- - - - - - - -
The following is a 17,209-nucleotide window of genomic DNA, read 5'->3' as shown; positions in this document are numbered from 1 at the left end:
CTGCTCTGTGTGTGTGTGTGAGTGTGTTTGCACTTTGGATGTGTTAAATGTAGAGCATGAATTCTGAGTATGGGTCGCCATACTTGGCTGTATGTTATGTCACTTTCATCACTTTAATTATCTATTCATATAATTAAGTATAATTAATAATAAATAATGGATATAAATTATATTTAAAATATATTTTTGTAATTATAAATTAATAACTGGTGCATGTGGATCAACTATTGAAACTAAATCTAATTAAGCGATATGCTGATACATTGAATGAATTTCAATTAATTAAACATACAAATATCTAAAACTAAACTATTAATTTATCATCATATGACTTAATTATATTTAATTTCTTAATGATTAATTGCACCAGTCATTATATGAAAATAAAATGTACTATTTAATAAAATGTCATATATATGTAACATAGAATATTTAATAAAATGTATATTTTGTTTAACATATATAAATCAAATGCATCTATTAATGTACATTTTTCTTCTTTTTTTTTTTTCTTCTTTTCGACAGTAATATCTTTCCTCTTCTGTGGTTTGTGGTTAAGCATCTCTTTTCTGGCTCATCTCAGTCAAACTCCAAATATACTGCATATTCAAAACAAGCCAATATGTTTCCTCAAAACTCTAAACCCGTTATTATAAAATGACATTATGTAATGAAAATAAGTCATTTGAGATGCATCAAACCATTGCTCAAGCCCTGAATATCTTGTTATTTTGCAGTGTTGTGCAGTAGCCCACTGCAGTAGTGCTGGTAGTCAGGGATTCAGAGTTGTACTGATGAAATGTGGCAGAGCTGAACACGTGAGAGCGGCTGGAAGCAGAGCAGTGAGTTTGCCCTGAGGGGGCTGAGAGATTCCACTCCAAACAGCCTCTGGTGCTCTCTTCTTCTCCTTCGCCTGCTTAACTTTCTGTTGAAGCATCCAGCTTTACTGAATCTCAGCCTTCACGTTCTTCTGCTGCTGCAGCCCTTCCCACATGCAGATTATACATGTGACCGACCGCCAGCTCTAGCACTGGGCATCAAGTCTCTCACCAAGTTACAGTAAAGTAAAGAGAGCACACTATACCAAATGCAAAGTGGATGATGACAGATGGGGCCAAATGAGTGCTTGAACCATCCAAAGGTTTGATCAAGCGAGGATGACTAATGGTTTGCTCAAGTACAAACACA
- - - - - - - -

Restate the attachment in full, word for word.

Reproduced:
The following is a 17,209-nucleotide window of genomic DNA, read 5'->3' as shown; positions in this document are numbered from 1 at the left end:
CTGCTCTGTGTGTGTGTGTGAGTGTGTTTGCACTTTGGATGTGTTAAATGTAGAGCATGAATTCTGAGTATGGGTCGCCATACTTGGCTGTATGTTATGTCACTTTCATCACTTTAATTATCTATTCATATAATTAAGTATAATTAATAATAAATAATGGATATAAATTATATTTAAAATATATTTTTGTAATTATAAATTAATAACTGGTGCATGTGGATCAACTATTGAAACTAAATCTAATTAAGCGATATGCTGATACATTGAATGAATTTCAATTAATTAAACATACAAATATCTAAAACTAAACTATTAATTTATCATCATATGACTTAATTATATTTAATTTCTTAATGATTAATTGCACCAGTCATTATATGAAAATAAAATGTACTATTTAATAAAATGTCATATATATGTAACATAGAATATTTAATAAAATGTATATTTTGTTTAACATATATAAATCAAATGCATCTATTAATGTACATTTTTCTTCTTTTTTTTTTTTCTTCTTTTCGACAGTAATATCTTTCCTCTTCTGTGGTTTGTGGTTAAGCATCTCTTTTCTGGCTCATCTCAGTCAAACTCCAAATATACTGCATATTCAAAACAAGCCAATATGTTTCCTCAAAACTCTAAACCCGTTATTATAAAATGACATTATGTAATGAAAATAAGTCATTTGAGATGCATCAAACCATTGCTCAAGCCCTGAATATCTTGTTATTTTGCAGTGTTGTGCAGTAGCCCACTGCAGTAGTGCTGGTAGTCAGGGATTCAGAGTTGTACTGATGAAATGTGGCAGAGCTGAACACGTGAGAGCGGCTGGAAGCAGAGCAGTGAGTTTGCCCTGAGGGGGCTGAGAGATTCCACTCCAAACAGCCTCTGGTGCTCTCTTCTTCTCCTTCGCCTGCTTAACTTTCTGTTGAAGCATCCAGCTTTACTGAATCTCAGCCTTCACGTTCTTCTGCTGCTGCAGCCCTTCCCACATGCAGATTATACATGTGACCGACCGCCAGCTCTAGCACTGGGCATCAAGTCTCTCACCAAGTTACAGTAAAGTAAAGAGAGCACACTATACCAAATGCAAAGTGGATGATGACAGATGGGGCCAAATGAGTGCTTGAACCATCCAAAGGTTTGATCAAGCGAGGATGACTAATGGTTTGCTCAAGTACAAACACA